The rate of recurrent alcoholism among Black Americans is 35.4%, versus 33% among Hispanic Americans and 22.8% among whites. The persistence of alcoholism among African Americans may be partly responsible for the higher rates of liver disease and other alcohol-related illnesses that affect those individuals.5

Substance Abuse in the African American Community

Although rates of past 30-day drinking and problem drinking among African Americans are lower than the national average, overall illicit drug use in the past 30 days is slightly higher. Illicit drug use includes use of marijuana (which is illegal in some states and at the federal level) and misuse of prescription psychotherapeutics (opioids, sedatives and stimulants). Interestingly, rates of illicit drug use other than marijuana in the past 30 days among African Americans are lower than the national average.

  • Of Black Americans aged 12 and older, 13.7% reported using illicit drugs in the past 30 days, compared with 11.7% of the nation as a whole.2
  • Of Black Americans aged 12 and older, 2.8% reported using illicit drugs other than marijuana in the past 30 days, compared with 3.2% of the nation as a whole.2

Black Americans have been historically plagued by problems with drugs, some real and some the result of racial profiling and cultural stereotypes. Yet national statistics from 2018 show that the rates of illicit drug abuse were roughly the same among African Americans, white Americans, and Native Hawaiians and Other Pacific Islanders.2

African Americans, especially in urban areas, have been associated with higher rates of cocaine use and trafficking, but these trends are changing. In 2015, 397,000 Black Americans aged 26 and up used cocaine in the past month (1.7%), whereas in 2018, 303,000 used the illicit substance (1.2%).6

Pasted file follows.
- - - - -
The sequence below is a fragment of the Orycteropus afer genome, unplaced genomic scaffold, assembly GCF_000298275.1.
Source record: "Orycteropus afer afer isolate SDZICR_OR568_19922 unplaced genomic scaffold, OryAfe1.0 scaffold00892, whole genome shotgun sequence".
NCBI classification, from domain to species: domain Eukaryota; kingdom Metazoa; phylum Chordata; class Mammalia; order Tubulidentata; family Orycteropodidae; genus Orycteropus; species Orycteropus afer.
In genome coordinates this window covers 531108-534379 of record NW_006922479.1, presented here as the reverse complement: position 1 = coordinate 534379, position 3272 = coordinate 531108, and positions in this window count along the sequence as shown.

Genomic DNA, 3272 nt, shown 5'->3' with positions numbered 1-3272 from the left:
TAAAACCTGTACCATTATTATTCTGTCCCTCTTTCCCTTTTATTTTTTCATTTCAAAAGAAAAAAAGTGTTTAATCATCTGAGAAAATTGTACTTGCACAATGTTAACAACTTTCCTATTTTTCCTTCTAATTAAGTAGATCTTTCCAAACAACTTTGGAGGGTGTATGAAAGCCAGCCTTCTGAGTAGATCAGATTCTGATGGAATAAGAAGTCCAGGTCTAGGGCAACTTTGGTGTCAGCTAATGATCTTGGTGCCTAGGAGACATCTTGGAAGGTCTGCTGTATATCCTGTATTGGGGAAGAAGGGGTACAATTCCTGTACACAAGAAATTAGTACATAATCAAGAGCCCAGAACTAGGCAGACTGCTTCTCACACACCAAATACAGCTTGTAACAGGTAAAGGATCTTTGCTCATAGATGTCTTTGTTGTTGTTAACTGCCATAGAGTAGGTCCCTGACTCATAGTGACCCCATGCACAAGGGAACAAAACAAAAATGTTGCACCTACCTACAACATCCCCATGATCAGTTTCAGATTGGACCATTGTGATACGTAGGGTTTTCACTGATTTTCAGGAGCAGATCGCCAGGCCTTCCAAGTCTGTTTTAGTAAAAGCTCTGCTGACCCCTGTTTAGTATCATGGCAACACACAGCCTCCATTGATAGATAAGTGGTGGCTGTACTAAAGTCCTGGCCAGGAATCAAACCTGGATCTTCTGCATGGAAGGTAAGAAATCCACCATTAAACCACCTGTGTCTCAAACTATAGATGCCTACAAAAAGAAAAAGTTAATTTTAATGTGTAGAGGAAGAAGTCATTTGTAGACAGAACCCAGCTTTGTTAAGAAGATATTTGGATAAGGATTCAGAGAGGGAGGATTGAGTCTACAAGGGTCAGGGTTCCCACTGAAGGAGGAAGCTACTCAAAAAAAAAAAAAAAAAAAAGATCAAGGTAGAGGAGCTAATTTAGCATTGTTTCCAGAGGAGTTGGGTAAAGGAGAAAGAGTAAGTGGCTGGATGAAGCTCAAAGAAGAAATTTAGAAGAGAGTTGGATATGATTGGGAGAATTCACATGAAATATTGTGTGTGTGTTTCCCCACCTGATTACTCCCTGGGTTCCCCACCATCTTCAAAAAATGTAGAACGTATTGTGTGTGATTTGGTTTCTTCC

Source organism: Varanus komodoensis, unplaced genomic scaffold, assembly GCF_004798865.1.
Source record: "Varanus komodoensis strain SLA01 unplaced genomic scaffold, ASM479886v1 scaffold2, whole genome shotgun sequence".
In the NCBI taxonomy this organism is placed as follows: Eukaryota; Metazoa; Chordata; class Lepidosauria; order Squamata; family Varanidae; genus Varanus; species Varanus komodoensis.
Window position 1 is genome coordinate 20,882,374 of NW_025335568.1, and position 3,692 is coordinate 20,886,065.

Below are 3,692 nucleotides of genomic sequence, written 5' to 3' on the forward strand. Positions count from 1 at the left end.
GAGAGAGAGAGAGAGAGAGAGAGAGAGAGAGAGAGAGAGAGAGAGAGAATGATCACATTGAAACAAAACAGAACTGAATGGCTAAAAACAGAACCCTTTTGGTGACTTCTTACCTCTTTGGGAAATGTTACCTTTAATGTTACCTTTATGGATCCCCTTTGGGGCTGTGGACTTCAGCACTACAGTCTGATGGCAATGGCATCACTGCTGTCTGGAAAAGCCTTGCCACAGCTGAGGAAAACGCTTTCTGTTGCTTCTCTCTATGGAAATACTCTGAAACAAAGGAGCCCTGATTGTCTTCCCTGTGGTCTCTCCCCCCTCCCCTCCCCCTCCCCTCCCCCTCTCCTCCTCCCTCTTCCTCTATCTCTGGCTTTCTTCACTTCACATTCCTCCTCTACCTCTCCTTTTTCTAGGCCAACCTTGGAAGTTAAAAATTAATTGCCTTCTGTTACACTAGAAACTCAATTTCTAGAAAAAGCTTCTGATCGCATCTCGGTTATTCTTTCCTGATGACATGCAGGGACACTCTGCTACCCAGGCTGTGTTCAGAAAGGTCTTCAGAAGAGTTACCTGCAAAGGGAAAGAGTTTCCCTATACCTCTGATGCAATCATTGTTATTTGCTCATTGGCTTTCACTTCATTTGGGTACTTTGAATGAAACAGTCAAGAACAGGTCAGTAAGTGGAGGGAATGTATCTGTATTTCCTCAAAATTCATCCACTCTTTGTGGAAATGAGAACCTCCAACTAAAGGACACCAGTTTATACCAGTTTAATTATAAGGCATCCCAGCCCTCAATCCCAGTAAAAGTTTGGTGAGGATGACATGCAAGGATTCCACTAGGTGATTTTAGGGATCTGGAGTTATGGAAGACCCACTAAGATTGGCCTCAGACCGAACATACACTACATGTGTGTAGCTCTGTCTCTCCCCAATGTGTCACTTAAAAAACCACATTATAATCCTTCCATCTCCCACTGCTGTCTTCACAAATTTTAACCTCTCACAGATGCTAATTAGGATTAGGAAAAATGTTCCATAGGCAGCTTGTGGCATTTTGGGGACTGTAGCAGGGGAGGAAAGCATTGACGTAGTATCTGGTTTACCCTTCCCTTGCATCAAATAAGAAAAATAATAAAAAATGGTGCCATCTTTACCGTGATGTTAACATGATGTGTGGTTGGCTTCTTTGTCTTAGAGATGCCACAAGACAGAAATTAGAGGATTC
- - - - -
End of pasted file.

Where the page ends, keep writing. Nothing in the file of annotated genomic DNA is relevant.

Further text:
In 2015, 54% of people admitted to treatment for cocaine abuse were African Americans, while 32% were white Americans, and 9% were Hispanic Americans. While cocaine-related admissions among Black Americans have gone down since the 1990s, Black Americans are still twice as likely as other racial groups to report having a cocaine problem on admission to treatment.7

Opioid abuse has been on the increase for many demographics, but there is concerning data around its use for this demographic in particular. In 2017, the opioid-related overdose death rate among African Americans was the third highest when compared to other race demographics, with 12.9 deaths per 100,000 people.8

Synthetic opioids in particular are causing a huge problem. Nearly 70% of opioid-related overdose deaths are caused by synthetic opioids in this demographic.8

Both the over-prescription of opioids in clinical settings and the use of illicit drugs like heroin and cocaine have been credited with this increase in opioid overdose deaths.8

African American Mental Health Issues

African American woman in therapyFinding culturally sensitive rehab programs and other mental health treatment programs can be a challenge for Americans who are members of minority groups.

Around 30% of African Americans with a mental health disorder seek out and use mental health services; about 49% of white Americans do.9

African Americans are 20% more likely than the rest of the U.S. population to experience severe forms of mental illness, such as major depression, post-traumatic stress disorder (PTSD), and attention deficit hyperactivity disorder (ADHD), as well as higher rates of suicide among African American men.10

Lack of insurance is one of the greatest barriers to mental health treatment. Prior to the implementation of the Affordable Care Act, approximately 20% of African Americans were uninsured, though recent studies show an increase in coverage equality between non-Hispanic white and minority groups.11

Although insurance would help offset some of the cost of treatment, many facilities will work with you to create payment plans or look into other approaches to help you reach your recovery goals. Sunrise House may be able to help in this regard. Call 973-862-4820 to find out your options.